Girl in near miss on ‘nightmare’ A828

Running the gauntlet.

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A chilling near miss involving school children crossing a busy A-road has sparked parents into starting a campaign to cut the 60mph speed limit.

Last week pupils on bikes and scooters had been crossing the A828 with parents to reach the roadside Barcaldine Primary School when they came seconds from a horrifying collision.

A car had slowed down to let them cross but a white pick-up truck travelling behind suddenly overtook – splitting the group and coming within inches of ploughing into an 11-year-old girl, parents said.

Dad-of-two Thor Windham-Wright, who was among the parents supervising the group, said the driver just carried on despite the girl nearly being hit in front of her classmates, some as young as five.

Mr Windham-Wright said: ‘It’s every parents’ dream to have your kids cycling to school but to have your kids crossing a road like this is every parents’ worst nightmare.

‘There are speed limits on stretches of road outside most schools in Scotland and we just don’t understand why there isn’t one here. It’s an accident waiting to happen.’

An anxious time crossing the road.

It’s a tradition in Barcaldine for classmates donning hi-vis vests to all ride the mile or so to school along the village cycle path, accompanied by grown ups.

But the danger point is the junction at the A828 outside the school which is the only place they can cross and where they have to negotiate two lanes of ‘foot down’ traffic.

The near miss is the latest in a string of incidents and has been reported to Police Scotland. The group was so shocked a registration number was not taken.

There are ‘voluntary’ signs which illuminate 20mph but they are either ignored or missed by many motorists, some of which would not even know a school was there, say parents.

Please drive slowly near our school

While Police Scotland has been supportive of the concerns, legally, the signs are ‘unenforceable’ from a speeding point of view.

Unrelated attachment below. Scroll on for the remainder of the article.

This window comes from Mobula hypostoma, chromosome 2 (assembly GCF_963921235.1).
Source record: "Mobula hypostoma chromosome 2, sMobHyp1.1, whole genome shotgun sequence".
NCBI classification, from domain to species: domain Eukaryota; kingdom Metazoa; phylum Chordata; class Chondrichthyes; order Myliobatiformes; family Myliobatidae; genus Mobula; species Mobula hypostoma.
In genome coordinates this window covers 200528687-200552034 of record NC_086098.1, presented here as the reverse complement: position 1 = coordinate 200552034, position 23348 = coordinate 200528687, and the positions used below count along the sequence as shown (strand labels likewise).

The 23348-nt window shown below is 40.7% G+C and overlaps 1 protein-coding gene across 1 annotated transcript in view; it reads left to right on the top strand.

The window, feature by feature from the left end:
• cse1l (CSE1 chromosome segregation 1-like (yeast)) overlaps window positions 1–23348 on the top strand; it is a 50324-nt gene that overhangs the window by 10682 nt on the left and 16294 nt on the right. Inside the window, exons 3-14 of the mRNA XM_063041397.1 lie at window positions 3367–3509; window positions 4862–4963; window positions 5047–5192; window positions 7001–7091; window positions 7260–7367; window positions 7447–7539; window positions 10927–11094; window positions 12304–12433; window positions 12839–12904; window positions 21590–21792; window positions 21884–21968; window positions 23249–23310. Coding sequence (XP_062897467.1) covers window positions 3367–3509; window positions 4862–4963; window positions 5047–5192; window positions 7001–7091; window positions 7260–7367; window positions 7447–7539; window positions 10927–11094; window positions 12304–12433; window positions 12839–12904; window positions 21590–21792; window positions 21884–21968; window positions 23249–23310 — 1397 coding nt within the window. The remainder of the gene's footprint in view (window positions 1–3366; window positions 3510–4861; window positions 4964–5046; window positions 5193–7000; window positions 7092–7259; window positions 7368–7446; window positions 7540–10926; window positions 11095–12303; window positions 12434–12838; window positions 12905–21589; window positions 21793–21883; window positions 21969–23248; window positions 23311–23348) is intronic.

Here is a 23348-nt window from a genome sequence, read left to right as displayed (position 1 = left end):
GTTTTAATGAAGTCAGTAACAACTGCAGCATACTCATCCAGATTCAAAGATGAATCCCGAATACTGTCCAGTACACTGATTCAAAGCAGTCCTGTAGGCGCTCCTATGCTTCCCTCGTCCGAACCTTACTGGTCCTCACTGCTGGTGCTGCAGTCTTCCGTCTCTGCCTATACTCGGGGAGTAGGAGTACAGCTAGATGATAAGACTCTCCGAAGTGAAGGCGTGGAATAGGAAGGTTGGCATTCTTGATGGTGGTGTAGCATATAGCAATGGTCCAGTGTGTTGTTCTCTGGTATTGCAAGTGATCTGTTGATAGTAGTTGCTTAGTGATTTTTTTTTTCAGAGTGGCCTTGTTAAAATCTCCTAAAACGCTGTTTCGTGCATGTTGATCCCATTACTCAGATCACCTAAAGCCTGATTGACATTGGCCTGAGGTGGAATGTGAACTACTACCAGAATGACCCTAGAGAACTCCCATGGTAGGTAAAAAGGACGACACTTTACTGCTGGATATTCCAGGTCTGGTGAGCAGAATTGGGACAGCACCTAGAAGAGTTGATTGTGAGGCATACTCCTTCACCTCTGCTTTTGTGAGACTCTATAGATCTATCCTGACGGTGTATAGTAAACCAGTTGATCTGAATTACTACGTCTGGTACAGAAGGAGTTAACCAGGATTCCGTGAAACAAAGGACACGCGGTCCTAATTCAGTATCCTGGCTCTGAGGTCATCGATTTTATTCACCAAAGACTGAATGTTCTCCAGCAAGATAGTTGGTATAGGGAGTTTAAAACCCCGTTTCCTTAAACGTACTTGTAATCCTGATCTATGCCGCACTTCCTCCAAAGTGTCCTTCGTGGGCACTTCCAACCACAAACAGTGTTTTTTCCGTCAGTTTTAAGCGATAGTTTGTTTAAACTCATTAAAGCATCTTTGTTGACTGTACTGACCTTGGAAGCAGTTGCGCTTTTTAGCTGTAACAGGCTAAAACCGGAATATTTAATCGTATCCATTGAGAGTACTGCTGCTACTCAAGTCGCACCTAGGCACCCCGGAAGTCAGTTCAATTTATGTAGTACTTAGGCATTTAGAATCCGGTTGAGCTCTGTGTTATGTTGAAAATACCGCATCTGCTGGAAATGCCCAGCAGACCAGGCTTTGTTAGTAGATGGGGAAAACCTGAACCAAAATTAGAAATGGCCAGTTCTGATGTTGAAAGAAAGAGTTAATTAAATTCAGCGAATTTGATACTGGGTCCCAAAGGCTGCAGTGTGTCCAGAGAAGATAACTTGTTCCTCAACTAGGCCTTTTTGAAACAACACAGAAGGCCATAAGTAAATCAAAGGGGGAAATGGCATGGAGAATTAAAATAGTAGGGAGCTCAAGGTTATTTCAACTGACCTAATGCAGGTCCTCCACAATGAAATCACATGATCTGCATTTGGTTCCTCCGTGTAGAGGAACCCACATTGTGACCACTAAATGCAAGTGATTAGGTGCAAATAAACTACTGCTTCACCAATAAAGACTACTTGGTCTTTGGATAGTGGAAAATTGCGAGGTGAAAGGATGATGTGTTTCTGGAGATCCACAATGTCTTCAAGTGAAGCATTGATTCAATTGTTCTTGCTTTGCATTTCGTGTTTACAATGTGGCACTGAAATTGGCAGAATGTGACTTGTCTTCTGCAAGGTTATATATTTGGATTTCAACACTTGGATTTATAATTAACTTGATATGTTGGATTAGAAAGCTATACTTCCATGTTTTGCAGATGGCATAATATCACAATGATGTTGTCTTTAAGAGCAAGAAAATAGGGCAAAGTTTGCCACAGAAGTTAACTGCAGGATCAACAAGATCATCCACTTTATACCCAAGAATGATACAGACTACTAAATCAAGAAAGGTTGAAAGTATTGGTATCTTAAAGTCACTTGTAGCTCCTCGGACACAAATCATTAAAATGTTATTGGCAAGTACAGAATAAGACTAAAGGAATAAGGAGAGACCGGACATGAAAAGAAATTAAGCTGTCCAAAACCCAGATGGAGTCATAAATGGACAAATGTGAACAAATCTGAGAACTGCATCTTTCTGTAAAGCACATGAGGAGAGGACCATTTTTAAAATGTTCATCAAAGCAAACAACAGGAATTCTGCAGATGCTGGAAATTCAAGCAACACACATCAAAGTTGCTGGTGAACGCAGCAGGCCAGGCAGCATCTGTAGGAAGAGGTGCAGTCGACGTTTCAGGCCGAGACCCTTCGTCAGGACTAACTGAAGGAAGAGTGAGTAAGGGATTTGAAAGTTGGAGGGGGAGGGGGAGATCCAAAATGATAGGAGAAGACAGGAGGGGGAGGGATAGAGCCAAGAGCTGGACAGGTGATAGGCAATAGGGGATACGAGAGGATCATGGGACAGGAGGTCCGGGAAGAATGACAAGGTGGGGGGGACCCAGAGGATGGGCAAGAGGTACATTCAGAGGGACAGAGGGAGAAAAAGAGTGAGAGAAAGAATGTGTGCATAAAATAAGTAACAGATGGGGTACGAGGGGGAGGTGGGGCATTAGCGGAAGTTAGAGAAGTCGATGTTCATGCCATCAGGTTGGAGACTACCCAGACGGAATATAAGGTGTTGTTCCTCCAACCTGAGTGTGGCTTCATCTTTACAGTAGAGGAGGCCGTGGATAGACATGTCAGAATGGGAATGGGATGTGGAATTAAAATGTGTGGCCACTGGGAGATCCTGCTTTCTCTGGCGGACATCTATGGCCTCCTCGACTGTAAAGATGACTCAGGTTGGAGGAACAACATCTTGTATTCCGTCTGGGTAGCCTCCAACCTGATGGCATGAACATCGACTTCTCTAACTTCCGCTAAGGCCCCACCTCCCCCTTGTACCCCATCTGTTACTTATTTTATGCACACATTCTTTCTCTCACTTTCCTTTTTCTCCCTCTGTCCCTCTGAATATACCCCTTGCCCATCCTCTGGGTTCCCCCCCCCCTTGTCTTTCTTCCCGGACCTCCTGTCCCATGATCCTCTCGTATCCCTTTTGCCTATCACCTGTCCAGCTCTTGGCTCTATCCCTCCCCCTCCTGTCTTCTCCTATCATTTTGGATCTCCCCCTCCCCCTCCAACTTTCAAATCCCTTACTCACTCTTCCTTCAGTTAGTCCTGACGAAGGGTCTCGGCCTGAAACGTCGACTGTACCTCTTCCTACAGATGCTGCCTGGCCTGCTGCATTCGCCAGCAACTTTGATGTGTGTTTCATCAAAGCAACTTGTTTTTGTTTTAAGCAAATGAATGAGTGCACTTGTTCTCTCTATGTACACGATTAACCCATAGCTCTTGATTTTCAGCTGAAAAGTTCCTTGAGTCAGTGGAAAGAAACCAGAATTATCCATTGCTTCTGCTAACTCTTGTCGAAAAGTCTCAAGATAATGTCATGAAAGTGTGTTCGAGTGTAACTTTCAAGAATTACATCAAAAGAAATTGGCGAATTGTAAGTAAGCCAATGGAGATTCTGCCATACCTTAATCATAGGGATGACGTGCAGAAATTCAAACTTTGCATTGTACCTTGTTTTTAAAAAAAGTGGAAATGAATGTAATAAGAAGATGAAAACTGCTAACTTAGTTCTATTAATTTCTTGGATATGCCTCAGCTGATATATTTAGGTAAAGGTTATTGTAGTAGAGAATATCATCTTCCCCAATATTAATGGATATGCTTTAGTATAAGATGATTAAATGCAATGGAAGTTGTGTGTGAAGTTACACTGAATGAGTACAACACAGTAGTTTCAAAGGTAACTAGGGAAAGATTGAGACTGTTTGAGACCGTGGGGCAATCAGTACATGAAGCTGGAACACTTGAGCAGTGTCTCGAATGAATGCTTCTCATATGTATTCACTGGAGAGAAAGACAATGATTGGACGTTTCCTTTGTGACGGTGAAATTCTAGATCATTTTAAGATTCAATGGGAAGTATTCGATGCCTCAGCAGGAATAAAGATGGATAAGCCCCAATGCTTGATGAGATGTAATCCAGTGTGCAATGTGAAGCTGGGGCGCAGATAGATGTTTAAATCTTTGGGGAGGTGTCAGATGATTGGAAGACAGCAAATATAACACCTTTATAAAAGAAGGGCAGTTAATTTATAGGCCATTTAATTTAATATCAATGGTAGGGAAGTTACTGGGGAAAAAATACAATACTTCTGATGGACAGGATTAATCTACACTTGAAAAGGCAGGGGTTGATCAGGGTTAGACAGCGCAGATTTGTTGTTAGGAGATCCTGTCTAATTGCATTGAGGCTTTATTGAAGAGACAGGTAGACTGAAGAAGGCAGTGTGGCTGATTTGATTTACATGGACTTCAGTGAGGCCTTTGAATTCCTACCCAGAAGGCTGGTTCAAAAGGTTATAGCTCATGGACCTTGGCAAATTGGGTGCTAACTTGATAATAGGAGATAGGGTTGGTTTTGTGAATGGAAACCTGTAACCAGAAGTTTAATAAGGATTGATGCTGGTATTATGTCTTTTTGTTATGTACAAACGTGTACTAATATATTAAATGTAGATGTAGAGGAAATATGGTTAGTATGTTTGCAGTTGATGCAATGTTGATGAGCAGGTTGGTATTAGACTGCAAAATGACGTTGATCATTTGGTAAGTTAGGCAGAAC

Parent Sine MacKay said a ‘voluntary’ 20mph was ineffective on a 60mph A-road.

She has a nine-year-old son at Barcaldine Primary School and attended it herself.

The road, which regularly thunders with fast-moving articulated lorries, motorhomes and motorbikes, had always been a problem for pupils, she said.

‘The difference now is that there’s lots more traffic. It’s going a lot faster and they are a lot heavier,’ said Sine.

It’s not just primary children running the gauntlet either – Oban High School pupils dropped off by bus in winter also have to cross at a point with no street lights.

Parent Iain Hibbert said: ‘Something needs to change before someone gets seriously hurt. Children’s lives are at risk.

‘If it was a 30mph and anyone did 60mph it would be an instant ban.’

Cycling and scootering has seen the school win an award.

One positive is that it has galvanised parents into forming a campaign group.

They plan a community survey for incidents to be logged and evidence compiled with Argyll and Bute Council and Transport Scotland to be approached.

Parents plan to campaign for new measures – be it a dedicated crossing, better signs, rumble strips and a cut in the limit which they say is frequently exceeded.

The tiny rural school with just 11 pupils is committed to using the village cycle path to bike to lessons which saw it win a national cycling award for the miles they put in.

Youngsters enjoy the group exercise and helping the environment by cutting car journeys.

Running the gauntlet – Pam Reeves

Child minder Pam Reeves cares for three youngsters, all under five, and takes them along in a large buggy, where she then collects three pupils all aged under ten.

That means her group alone numbers six children with parents helping her get the children across the road.

‘Crossing the road with little ones does make me anxious and walking alongside it on the pavement the backdraft you get from some of the lorries is really quite scary for the children,’ said Pam.

Cassie Osborne, who has a daughter, Sophia, aged five, at the school, said it was clear a crossing and more signs were required.

She made a direct plea to any motorist using the A-road: ‘I would definitely recommend you slow down please,’ she said.

‘There’s a lot of young children around and they are primary school age at the end of the day.’

The ‘unenforceable’ sign on the approach to the school which illuminates 20mph.